The last decade, has seen an increase in the number of humanitarian crisis in a context of ongoing economic crisis. This has also increased the demand for humanitarian workers in a labour market that is progressively dominated by the Generation Y. At the same time high staff turnover has become a concern for humanitarian organisations as it reduces the effectiveness of their work and puts additional pressure on remaining staff.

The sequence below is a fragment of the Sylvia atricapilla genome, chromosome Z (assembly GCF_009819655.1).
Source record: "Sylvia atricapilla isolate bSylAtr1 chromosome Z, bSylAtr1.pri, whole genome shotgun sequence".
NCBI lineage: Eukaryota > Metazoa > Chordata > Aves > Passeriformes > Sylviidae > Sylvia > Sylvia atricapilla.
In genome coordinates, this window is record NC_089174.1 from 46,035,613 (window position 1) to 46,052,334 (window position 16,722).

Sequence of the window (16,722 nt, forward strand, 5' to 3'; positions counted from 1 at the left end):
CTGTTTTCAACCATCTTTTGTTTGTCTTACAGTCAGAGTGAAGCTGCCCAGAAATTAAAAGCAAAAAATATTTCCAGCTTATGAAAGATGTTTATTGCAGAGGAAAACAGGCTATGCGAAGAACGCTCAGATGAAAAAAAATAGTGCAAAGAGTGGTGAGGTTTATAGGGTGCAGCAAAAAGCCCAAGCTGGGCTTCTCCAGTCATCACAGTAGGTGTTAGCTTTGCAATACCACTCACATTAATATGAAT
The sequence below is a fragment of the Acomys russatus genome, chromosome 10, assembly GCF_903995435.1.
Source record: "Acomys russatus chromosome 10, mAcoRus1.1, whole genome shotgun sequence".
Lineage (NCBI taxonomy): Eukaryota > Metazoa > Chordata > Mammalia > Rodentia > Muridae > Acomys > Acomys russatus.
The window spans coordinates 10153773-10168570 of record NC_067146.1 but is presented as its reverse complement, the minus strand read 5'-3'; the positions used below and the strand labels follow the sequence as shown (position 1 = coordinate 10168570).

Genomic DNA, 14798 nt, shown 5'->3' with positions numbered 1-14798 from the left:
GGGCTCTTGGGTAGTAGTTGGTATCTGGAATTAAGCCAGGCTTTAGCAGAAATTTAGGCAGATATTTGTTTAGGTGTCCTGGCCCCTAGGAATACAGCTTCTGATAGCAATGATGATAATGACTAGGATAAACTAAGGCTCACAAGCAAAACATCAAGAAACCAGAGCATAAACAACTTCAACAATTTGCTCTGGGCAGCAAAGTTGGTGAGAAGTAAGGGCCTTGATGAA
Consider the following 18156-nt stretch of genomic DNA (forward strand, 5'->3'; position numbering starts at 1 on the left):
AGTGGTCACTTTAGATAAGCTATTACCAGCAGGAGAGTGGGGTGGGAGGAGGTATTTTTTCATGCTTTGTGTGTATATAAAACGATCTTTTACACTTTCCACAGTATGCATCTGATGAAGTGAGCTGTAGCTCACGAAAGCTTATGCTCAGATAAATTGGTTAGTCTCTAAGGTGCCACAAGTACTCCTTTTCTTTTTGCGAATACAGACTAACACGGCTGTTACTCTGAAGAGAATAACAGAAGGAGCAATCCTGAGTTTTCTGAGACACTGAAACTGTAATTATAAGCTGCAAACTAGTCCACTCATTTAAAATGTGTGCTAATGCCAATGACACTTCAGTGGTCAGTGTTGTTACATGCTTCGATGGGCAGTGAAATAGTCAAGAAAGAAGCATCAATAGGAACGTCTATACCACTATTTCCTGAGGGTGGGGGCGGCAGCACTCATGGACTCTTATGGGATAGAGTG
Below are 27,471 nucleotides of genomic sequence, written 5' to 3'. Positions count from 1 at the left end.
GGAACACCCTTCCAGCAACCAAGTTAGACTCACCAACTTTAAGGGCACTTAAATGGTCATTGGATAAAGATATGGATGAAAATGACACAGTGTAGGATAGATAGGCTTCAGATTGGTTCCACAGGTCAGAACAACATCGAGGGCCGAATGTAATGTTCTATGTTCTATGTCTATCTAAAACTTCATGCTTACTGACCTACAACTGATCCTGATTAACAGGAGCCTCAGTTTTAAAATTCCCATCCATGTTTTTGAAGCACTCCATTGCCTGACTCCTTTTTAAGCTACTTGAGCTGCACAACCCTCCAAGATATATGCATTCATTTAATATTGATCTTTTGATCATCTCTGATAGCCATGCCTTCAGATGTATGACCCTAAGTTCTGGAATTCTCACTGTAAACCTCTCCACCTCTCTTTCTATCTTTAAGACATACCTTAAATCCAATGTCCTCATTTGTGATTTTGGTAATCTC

In this study the issue of staff retention is explored and the external and internal factors affecting staff working in a humanitarian context are analysed. The objective of the study is to identify the most appropriate approach NGOs can adopt to improve retention of Gen Y staff working in a humanitarian context. NGOs will then be in a position to design a HR strategy that takes into consideration the specific needs and expectations of Gen Y staff. This is turn will allow for a more sustainable humanitarian workforce and more effective humanitarian action. For the purpose of this research, primary data was collected through semi-structured face-to-face interviews with Gen Y expatriate staff in the Central African Republic and in Rwanda. Publication and studies on the subject were reviewed as a source of secondary data.